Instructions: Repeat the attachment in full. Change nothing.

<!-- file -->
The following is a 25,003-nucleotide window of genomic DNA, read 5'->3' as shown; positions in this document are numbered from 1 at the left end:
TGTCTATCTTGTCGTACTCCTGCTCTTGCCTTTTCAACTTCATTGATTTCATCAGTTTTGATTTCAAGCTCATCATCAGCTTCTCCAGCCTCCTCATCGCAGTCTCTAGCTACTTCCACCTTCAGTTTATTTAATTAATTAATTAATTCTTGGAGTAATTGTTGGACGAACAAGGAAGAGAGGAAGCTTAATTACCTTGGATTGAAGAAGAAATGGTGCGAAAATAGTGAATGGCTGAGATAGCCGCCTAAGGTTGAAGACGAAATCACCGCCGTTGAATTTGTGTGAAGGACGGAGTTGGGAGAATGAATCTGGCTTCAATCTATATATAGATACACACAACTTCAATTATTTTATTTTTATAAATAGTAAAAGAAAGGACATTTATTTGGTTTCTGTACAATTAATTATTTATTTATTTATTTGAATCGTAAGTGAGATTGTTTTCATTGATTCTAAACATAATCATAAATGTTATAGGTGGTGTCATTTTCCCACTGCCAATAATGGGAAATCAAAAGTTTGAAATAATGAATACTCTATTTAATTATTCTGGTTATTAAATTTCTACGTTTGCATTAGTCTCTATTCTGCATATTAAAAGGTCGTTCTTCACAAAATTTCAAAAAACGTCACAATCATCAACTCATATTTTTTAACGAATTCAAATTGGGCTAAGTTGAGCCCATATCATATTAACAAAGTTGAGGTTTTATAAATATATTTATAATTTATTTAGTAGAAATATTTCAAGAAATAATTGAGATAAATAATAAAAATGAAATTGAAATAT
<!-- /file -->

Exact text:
The following is a 25,003-nucleotide window of genomic DNA, read 5'->3' as shown; positions in this document are numbered from 1 at the left end:
TGTCTATCTTGTCGTACTCCTGCTCTTGCCTTTTCAACTTCATTGATTTCATCAGTTTTGATTTCAAGCTCATCATCAGCTTCTCCAGCCTCCTCATCGCAGTCTCTAGCTACTTCCACCTTCAGTTTATTTAATTAATTAATTAATTCTTGGAGTAATTGTTGGACGAACAAGGAAGAGAGGAAGCTTAATTACCTTGGATTGAAGAAGAAATGGTGCGAAAATAGTGAATGGCTGAGATAGCCGCCTAAGGTTGAAGACGAAATCACCGCCGTTGAATTTGTGTGAAGGACGGAGTTGGGAGAATGAATCTGGCTTCAATCTATATATAGATACACACAACTTCAATTATTTTATTTTTATAAATAGTAAAAGAAAGGACATTTATTTGGTTTCTGTACAATTAATTATTTATTTATTTATTTGAATCGTAAGTGAGATTGTTTTCATTGATTCTAAACATAATCATAAATGTTATAGGTGGTGTCATTTTCCCACTGCCAATAATGGGAAATCAAAAGTTTGAAATAATGAATACTCTATTTAATTATTCTGGTTATTAAATTTCTACGTTTGCATTAGTCTCTATTCTGCATATTAAAAGGTCGTTCTTCACAAAATTTCAAAAAACGTCACAATCATCAACTCATATTTTTTAACGAATTCAAATTGGGCTAAGTTGAGCCCATATCATATTAACAAAGTTGAGGTTTTATAAATATATTTATAATTTATTTAGTAGAAATATTTCAAGAAATAATTGAGATAAATAATAAAAATGAAATTGAAATAT